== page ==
A lifelong dancer turned performance artist, Brittany Bailey has worked with Merce Cunningham and Michael Clark, re-performed Marina Abramovic's classic pieces as part of her 2010 MoMA retrospective, worked with Bucksbaum Award-winner Sarah Michelson, and lived with the Whirling Dervishes in Turkey. She has also honed a particularly sculptural approach to dance, creating durational pieces that can last for an hour and a half, as was the case with a finely etched performance she did as part of the Watermill Center's July gala as the culmination of a residency at theater impresario Robert Wilson's foundation. That residency also yielded Bailey's new Book of Shapes, a catalogue of the more than 25 shapes she creates with her body during her performance as a way of articulating and defining space.
Currently working on a project with the artist Christopher Knowles, Bailey also recently published a limited-edition book titled The Dance Warm Up with her frequent collaborator Bryce Hackford (it's available at McNally Jackson in New York). What follows is a meditation on her process and how she built her career, as told to Artspace's Christiana Tisches.
I first became involved with the Watermill center when an ex-boyfriend and I applied for a residency that we did not receive. A year later I applied again, and this time I received a residency for this past March and April. Marina Abramovic and I have stayed in touch over the years and I had told her I was applying. I think she shared her opinion about me, which I imagine made a difference.
My residency consisted of waking up and going into the studio first thing in the morning and rolling on the floor. From there I would either stay or leave to make coffee. Next I would drink a lot of water, digest, and then go back to the studio to meditate on an empty stomach. My meditation started at being 20 minutes long and by the second week I was sitting for one hour. From there I would stretch my hands and feet, and then work my way into my core; sometimes I would start closer in and work my way out to the extremities.
Next I practiced my technique, a mixture of ballet and Merce Cunningham exercises, primarily stationary. Then I would dance in the full space. At this point I would go for as long as I could. Normally I was quite hungry at this point, or I would begin to want "things," so I would then work with the sensation of being empty for some time and see what "things" I wanted: food, more flexibility, stillness, to move on the diagonal, to jump, or to have all my limbs on the ground.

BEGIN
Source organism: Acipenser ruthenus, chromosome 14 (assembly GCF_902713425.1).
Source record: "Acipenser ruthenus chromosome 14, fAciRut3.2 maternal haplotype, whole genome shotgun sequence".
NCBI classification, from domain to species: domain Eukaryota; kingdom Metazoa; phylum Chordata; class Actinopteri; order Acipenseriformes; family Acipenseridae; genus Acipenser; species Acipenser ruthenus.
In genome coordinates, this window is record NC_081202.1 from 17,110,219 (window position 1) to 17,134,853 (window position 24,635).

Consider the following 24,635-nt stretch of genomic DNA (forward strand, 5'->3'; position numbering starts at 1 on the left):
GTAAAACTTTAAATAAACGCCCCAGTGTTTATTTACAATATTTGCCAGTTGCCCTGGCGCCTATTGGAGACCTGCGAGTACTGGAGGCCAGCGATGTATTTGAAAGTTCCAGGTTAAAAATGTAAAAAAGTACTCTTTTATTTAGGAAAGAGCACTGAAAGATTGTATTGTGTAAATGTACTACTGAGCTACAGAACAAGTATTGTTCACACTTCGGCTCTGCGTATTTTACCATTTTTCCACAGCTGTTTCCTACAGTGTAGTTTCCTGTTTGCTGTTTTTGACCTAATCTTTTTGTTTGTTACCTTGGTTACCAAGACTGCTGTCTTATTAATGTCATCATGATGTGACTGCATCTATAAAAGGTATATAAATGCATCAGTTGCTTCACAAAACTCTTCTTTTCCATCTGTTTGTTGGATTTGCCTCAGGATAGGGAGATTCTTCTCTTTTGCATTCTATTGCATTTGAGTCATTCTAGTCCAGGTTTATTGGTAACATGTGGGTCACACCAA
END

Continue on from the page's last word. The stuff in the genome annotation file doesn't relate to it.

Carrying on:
This part of my routine usually lasted 30 minutes to an hour and I would try not to tap out of the space or the dance during this time. There was almost always a moment where I would realize, "Ok, this dance is done now, you can leave the room." When the moment clicked that it is time to leave the room and eat something, I would. The whole process usually lasted three to three and a half hours as long as everyone left me alone, which they do at Watermill.
After I had worked out the technique portion of my routine, I began videotaping everything. I'm my own teacher, and I typically don't think about anything when I'm dancing, so the video allows me to think about what was happening in the room after the fact. So, after I ate, I would sit down and study the videos and note whatever part needed strengthening technically—perhaps my hands were too stiff, or my neck was out of alignment. Sometimes the adjustments could be done by altering my attention and breath, not necessarily requiring a stretch or exercise. I also noted from the videos if I was leaning towards certain shapes, rhythms, or floor patterns that day, and I would then make decisions about how I would handle them when I returned to the studio.
Before the day was over, Bryce Hackford—the composer that I collaborate with—and I would return to the studio and jam for a while. We never "set" pieces. We worked with a lot of improvisation, and tried to develop a sense of time together. We both created "samples" of sounds and shapes and used these in our improvisations. Bryce sometimes accompanied me when I was working on my routine, too. He and I would usually touch base in the mornings when I was hydrating, and if it seemed appropriate for Bryce to join he would come into the studio about two hours into my routine and begin playing single sounds that lasted for several minutes or more. He's very sensitive and could tell if I wanted to be alone in the studio that day, and even if Bryce came into the studio we did not necessarily talk until later that day. Every day was a little different.
I wanted to make a dance that had only one shape in it. I knew there would be movement within that shape, because I would have to breathe and this causes movements, and to me that is a beautiful dance. That is where I started.
What is the best shape? Is it round or square, high in the sky or low to the ground, vertical or horizontal, lumpy or rigid? These are questions I thought about a lot. I knew my tendency and my body's preference: round shapes close to the Earth, with my entire body working as low as possible, and some negative space carved out near the guts or pelvis. I wanted a dance that was about shapes in space, preferably lasting long enough for the viewer to have the time and space to reflect. During the performance, my dance—along with Bryce Hackford's music—was an attempt to expand time and the space.
I am very attracted to high contrast and tried to create that in my studies; my pale skin against a black background, or me wearing a black shirt and curving my spine and making an egg shape against a white background, for example.